Lucy Mack Smith, History, 1844–1845

  • Source Note
  • Historical Introduction
Page [9], bk. 16
image
own family and 2 of our sons in law and their families and this was our dependence for a place to ride and to convey all our baggage my youngest son was in company with us he rode with his and children in a one horse buggy and the greatest part of their baggage was in our waggon. In consequence of our crowded situation we left a large stock of provision and most of our furniture bo in boxes and barrels in the house— but that was not the worst for our horses were what is termed wind broken and every hill which we came to we were obliged to get out and walk which was both tiresome to the patience and the body. The first day we arrived at the house one Mr. a place called Tinney’s grove where we lodged in an old log house and spent a rather uncomfortable manner the day after I travelled on foot half the day and at night came to the house of one Mr. Thomas who was then a member of the Church My was very much out of health as he had not yet recovered from the shock occarioned [occasioned] by the ca[p]ture of and Joseph and he suffered much with a sever[e] cough the 3thd day in the afternoon we co it commenced raining when night arrived we stopped at a house and asked permission to stay over night the Man of the house showed us a miserable out door house which filthy enough to sicken the stomach even to look at it and told us if we would clean this place out and haul our own wood we might lodge there as to wood that was so far off that at the late hour in which we arrived there it was not possible to get any but we cleaned out the place so that as to be able to lay our beds down and <​here we​> spent the night without fire the next morning we demanded our and the landlord charged us 75 cents for the use of this shed and we went on in the pouring rain we asked for shelter at many places but were refused [p. [9], bk. 16]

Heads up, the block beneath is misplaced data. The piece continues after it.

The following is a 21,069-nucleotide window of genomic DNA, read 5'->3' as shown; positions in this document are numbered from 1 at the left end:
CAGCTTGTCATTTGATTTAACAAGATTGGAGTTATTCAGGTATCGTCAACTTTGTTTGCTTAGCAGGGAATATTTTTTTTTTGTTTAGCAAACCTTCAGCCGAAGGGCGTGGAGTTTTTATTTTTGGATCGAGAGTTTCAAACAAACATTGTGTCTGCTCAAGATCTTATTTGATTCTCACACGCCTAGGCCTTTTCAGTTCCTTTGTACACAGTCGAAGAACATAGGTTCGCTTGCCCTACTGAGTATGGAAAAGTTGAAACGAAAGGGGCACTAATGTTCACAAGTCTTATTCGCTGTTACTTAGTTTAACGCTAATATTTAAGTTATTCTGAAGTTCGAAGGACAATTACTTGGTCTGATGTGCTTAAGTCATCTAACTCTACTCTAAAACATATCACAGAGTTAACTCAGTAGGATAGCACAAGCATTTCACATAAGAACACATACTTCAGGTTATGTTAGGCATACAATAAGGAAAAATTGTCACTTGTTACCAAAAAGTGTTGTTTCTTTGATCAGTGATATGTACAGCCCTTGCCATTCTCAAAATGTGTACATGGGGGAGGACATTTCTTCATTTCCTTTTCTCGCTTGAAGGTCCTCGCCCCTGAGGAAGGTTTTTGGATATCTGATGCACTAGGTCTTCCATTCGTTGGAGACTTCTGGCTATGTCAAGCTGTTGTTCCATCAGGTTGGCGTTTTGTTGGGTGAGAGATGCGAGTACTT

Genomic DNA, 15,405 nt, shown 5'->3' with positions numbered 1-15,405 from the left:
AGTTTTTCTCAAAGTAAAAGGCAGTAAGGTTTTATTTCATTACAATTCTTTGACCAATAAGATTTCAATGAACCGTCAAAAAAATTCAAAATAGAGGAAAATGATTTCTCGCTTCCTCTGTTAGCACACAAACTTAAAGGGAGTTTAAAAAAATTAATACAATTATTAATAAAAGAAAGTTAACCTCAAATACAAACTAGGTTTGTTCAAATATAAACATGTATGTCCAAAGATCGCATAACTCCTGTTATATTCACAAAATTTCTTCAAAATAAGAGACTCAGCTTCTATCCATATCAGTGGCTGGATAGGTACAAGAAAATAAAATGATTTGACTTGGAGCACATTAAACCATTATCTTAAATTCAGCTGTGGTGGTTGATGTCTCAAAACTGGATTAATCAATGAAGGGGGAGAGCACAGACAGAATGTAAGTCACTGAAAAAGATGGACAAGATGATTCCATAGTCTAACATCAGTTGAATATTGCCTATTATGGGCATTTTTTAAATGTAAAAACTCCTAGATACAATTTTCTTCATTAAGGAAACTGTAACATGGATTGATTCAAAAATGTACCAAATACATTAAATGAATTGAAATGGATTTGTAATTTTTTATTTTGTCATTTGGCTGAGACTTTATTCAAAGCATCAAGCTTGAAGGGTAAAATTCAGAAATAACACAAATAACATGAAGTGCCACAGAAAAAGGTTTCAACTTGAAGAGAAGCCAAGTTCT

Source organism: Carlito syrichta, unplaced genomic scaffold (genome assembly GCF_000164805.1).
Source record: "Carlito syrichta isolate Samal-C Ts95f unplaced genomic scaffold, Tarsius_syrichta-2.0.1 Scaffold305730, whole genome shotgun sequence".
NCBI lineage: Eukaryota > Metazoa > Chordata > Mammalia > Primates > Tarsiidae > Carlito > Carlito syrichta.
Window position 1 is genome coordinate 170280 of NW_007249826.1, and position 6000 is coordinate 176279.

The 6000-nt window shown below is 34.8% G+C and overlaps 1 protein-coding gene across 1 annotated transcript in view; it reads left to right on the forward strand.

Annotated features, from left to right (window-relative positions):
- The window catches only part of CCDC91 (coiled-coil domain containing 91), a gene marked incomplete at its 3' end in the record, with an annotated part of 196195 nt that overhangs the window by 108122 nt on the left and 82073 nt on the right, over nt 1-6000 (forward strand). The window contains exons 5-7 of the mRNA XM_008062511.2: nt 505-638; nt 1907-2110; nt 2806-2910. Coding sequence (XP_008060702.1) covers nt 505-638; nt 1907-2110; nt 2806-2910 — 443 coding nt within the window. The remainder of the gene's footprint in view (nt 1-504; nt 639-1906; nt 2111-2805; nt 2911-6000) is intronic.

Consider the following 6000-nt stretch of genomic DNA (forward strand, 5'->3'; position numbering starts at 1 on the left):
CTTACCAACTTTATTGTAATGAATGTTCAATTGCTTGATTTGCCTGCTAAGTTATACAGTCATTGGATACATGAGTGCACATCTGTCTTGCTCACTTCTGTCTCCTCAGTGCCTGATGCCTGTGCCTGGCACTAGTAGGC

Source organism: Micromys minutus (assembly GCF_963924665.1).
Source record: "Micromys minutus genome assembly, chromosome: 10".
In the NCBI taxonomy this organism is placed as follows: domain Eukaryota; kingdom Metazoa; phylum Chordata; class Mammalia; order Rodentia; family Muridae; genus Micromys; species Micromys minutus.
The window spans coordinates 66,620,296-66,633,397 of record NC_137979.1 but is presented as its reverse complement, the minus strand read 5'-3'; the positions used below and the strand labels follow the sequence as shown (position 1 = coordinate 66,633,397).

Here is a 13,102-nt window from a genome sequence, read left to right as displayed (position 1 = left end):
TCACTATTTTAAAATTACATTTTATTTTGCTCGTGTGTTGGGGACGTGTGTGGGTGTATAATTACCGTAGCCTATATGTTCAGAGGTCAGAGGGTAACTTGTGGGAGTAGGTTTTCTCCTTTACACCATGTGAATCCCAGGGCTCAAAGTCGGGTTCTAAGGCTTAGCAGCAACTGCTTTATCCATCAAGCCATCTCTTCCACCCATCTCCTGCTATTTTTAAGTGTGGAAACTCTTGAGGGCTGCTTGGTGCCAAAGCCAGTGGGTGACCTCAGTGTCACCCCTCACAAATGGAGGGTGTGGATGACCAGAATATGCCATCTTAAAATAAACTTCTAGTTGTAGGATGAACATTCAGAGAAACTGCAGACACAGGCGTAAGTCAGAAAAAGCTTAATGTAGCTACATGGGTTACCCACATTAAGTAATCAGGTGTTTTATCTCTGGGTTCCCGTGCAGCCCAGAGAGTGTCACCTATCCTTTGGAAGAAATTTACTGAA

own family and 2 of our sons in law and their families and this was our dependence for a place to ride and to convey all our baggage my youngest son was in company with us he rode with his and children in a one horse buggy and the greatest part of their baggage was in our waggon. In consequence of our crowded situation we left a large stock of provision and most of our furniture in boxes and barrels in the house— but that was not the worst for our horses were what is termed wind broken and every hill which we came to we were obliged to get out and walk which was both tiresome to the patience and the body. The first day we arrived at a place called Tinney’s grove where we lodged in an old log house and spent a rather uncomfortable manner the day after I travelled on foot half the day and at night came to the house of one Mr. Thomas who was then a member of the Church My was very much out of health as he had not recovered from the shock occarioned occasioned by the capture of and Joseph and he suffered much with a severe cough the 3thd day in the afternoon it commenced raining when night arrived we stopped at a house and asked permission to stay over night the Man of the house showed us a miserable out house which filthy enough to sicken the stomach even to look at it and told us if we would clean this place out and haul our own wood we might lodge there we cleaned out the place so as to be able to lay our beds down and here we spent the night the next morning the landlord charged us 75 cents for the use of this shed and we went on in the pouring rain we asked for shelter at many places but were refused [p. [9], bk. 16]
Page [9], bk. 16